Read the Bible. Read the Bible a lot. But there are many outstanding translations that are vastly superior to the KJV in all respects today. The NIV is probably the most like normal English and is outstanding for simply reading. The ESV is more formal and at times stilted but it is a good English translation. The NRSV is among the best translations.

I regularly read from about a dozen English translations for class and sermon preparation. I like the TEV/Good News Bible and CEB/Common English Bible. I encourage you to have multiple standard translations of the Bible. But my go to reading for my personal reading is the NRSV with Apocrypha and the NIV. But modern translations will always be welcome.

Related Articles

The Living Oracles. (Alexander Campbell’s effort to give a contemporary English New Testament)

Campbell & the King James Version (Campbell’s attitude toward the 1611 version)

Words Easy to Understand: The Restoration Movement and the King James Version (an in depth look at the quest for an accurate contemporary English Bible in the Stone-Campbell Movement from the 1820s to 1900)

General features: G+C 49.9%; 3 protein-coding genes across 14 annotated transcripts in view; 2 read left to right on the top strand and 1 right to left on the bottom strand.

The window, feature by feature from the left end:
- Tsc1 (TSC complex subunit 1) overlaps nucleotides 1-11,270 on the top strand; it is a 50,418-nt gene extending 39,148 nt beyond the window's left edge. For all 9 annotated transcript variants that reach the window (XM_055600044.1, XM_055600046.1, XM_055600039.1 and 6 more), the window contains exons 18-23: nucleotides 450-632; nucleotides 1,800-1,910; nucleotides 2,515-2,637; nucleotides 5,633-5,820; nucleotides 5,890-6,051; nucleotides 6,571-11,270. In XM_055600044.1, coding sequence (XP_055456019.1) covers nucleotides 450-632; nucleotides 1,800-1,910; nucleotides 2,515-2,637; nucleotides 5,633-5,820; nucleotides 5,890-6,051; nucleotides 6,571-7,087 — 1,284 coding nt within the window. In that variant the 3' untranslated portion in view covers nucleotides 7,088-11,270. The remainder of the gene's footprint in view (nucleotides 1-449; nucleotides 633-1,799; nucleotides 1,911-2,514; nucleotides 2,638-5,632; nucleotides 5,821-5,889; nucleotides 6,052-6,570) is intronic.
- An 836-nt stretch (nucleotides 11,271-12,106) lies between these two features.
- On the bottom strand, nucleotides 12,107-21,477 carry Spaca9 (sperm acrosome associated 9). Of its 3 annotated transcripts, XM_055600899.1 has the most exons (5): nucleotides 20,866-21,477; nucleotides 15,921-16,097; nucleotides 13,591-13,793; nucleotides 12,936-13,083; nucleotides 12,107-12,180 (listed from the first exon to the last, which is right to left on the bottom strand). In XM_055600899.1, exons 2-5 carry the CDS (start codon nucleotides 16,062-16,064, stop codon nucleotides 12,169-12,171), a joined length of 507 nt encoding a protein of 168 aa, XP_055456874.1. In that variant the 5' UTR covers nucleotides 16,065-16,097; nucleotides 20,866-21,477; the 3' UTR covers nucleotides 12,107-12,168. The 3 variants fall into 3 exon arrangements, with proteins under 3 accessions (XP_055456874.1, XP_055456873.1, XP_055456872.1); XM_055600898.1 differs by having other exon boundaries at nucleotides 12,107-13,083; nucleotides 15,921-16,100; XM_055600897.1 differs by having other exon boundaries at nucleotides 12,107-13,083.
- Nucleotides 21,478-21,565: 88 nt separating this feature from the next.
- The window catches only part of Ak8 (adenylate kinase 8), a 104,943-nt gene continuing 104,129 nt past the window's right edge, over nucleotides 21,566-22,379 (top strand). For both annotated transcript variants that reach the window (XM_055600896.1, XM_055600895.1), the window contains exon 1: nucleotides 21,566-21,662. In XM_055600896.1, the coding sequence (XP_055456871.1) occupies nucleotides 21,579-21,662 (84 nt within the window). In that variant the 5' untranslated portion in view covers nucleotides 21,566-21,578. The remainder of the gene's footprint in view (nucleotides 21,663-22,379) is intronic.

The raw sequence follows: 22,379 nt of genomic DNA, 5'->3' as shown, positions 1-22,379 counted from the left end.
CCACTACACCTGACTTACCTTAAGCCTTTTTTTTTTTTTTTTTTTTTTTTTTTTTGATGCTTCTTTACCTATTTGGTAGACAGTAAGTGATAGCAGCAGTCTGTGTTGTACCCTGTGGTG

2 Responses to “It Doesn’t Mean What it Says: Why We Need Translations”

  1. Robert Limb Says:

    When Shakespeare had Juliet say “Wherefore art thou Romeo?” he meant what he said (although it is up to the audience to understand : “Romeo Montague”). It is not the Bard’s fault if ignorant people today imagine her peering out into the darkness asking her lover to show himself.

    So, Bobby, although this is a good, useful article, I query your title. It does mean what it says : it’s just that modern readers (who regrettably may have come through high school without any Shakespeare) do not understand what it says.
    Might I suggest that, whilst the need for contemporary translations is patent, the fact that the 1611 version sometimes sounds odd to modern ears is a salutary reminder that the Bible is a very ancient text coming from another time and culture – and that just because we can look up the Greek or Hebrew words does not mean we can necessarily understand them as the contemporaries, did; any more than we can assume that English words from the 17th century were used in the same way as they are today.

  2. Merry Smith Says:

    Thank you for helping me understand.